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Trouble Flushing DNS Cache


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#1
wwhite720

wwhite720

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Hello,

About three months ago, the company I work for decided to change our ISP due to poor service. After the switch we decided to get a third party provider for email and web hosting. After a day or two the DNS server switched and our .com address was now properly configured for our new provider.

Ever since the switch I have been having a problem with my PC. In order for me to Send and Recieve email I need to have my Thunderbird Settings configured to send and receive via IP address and not the dot com address of the SMTP server.

Up until this point I just assumed the problem would correct itself, being that the DNS Cache would flush and the new info would overwrite the old. However, this is not the case. If any other computer is used in the office, I can access all portions of the website (including email) without any problems.

It appears as if this computer is still accessing parts of the old website on the old host and not the new one (unless I use the IP in the url).

My apologies if this sounds a little confusing so far.

The website is www.klwood.com with an IP of 205.234.190.59
When pinged from my machine it returns: 12.178.213.32 (belongs to our old provider)

I have tried going to the command prompt and running the ipconfig /flush command as well as /release, /renew, and /registerdns. All of which have not solved the problem. When i run the /all command the DNS IP's that are returned are 12.178.213.1 & 12.178.213.2. (both belong to the old host)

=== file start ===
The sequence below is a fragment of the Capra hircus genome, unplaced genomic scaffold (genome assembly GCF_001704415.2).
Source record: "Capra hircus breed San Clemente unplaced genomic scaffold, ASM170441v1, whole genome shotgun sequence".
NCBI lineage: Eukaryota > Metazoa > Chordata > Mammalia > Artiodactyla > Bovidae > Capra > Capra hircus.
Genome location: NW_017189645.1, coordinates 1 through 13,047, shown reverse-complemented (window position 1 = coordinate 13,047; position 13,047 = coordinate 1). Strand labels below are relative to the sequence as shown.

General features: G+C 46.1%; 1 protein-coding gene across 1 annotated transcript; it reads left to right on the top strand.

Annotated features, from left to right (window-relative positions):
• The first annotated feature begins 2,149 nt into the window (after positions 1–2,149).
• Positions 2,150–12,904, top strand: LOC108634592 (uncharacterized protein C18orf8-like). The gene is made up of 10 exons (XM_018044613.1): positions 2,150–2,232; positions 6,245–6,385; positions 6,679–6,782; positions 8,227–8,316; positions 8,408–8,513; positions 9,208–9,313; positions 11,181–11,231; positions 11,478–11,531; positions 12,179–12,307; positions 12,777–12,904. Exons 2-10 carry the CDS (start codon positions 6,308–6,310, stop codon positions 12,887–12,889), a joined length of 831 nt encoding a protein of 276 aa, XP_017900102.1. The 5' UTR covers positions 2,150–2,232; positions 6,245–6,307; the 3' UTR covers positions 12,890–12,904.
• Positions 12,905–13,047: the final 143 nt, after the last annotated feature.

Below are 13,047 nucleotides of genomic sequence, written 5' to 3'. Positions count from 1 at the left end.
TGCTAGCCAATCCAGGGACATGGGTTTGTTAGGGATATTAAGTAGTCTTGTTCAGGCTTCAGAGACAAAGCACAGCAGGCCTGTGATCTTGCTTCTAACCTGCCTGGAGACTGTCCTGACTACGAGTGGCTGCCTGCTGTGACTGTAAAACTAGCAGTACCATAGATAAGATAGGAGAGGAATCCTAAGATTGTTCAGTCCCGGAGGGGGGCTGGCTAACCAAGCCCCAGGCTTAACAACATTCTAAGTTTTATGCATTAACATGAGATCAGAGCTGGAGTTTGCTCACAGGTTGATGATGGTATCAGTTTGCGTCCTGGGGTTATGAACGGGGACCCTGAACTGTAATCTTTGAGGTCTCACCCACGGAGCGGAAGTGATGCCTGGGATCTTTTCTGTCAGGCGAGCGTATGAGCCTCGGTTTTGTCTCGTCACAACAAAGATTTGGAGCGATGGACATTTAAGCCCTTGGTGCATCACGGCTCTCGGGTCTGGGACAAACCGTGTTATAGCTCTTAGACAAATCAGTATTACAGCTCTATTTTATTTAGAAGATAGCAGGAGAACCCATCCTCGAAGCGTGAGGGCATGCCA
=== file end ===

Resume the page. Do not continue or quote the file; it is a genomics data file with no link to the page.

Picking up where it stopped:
Is there any way I can force a flush or manually change these entries?


OS is Win XP Pro
Browser: Mozilla Firefox 2
Email: Mozilla Thunderbird

Thanks
-Walt

Edited by wwhite720, 18 April 2007 - 11:30 AM.

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#2
DaveC2003

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I can see you tried the commands but I noticed you tried:

IPCONFIG /FLUSH

But the command to flush the DNS is

IPCONFIG /FLUSHDNS

Is this a typing error you missed in your entry and have you tried the command I mentioned above??
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#3
wwhite720

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It was a typo in the post, I used the /flushdns command.

My apologies for the confusion.
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#4
DaveC2003

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Have you tried to type in the DNS addresses manually??

Edited by Fenor, 19 April 2007 - 05:55 AM.

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#5
wwhite720

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No I have not. I am unsure of what information to enter, or how.
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#6
DaveC2003

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Best thing to do is go onto a PC that a colleague is using and make a note of the information including the DNS addresses in Command Prompt. Type in IPCONFIG /ALL to get this.

Select Network Connections (If you have XP) and select View Network Connections. Right click network adaptor & select properties in the menu. Highlight Internet Protocol (TCP/IP) option and click on Properites button.

Enter your IP address, subnet mask and default gateway. Then type in the DNS addresses you made a note of, Click OK and exit all the windows.

Probably best to reboot the computer. Then try to access the Internet and go to Command Prompt and type in the command mentioned above to ensure that the addresses remained the same.

Hope this helps.
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#7
wwhite720

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Dave,

That worked like a charm.

Thanks
-Walt
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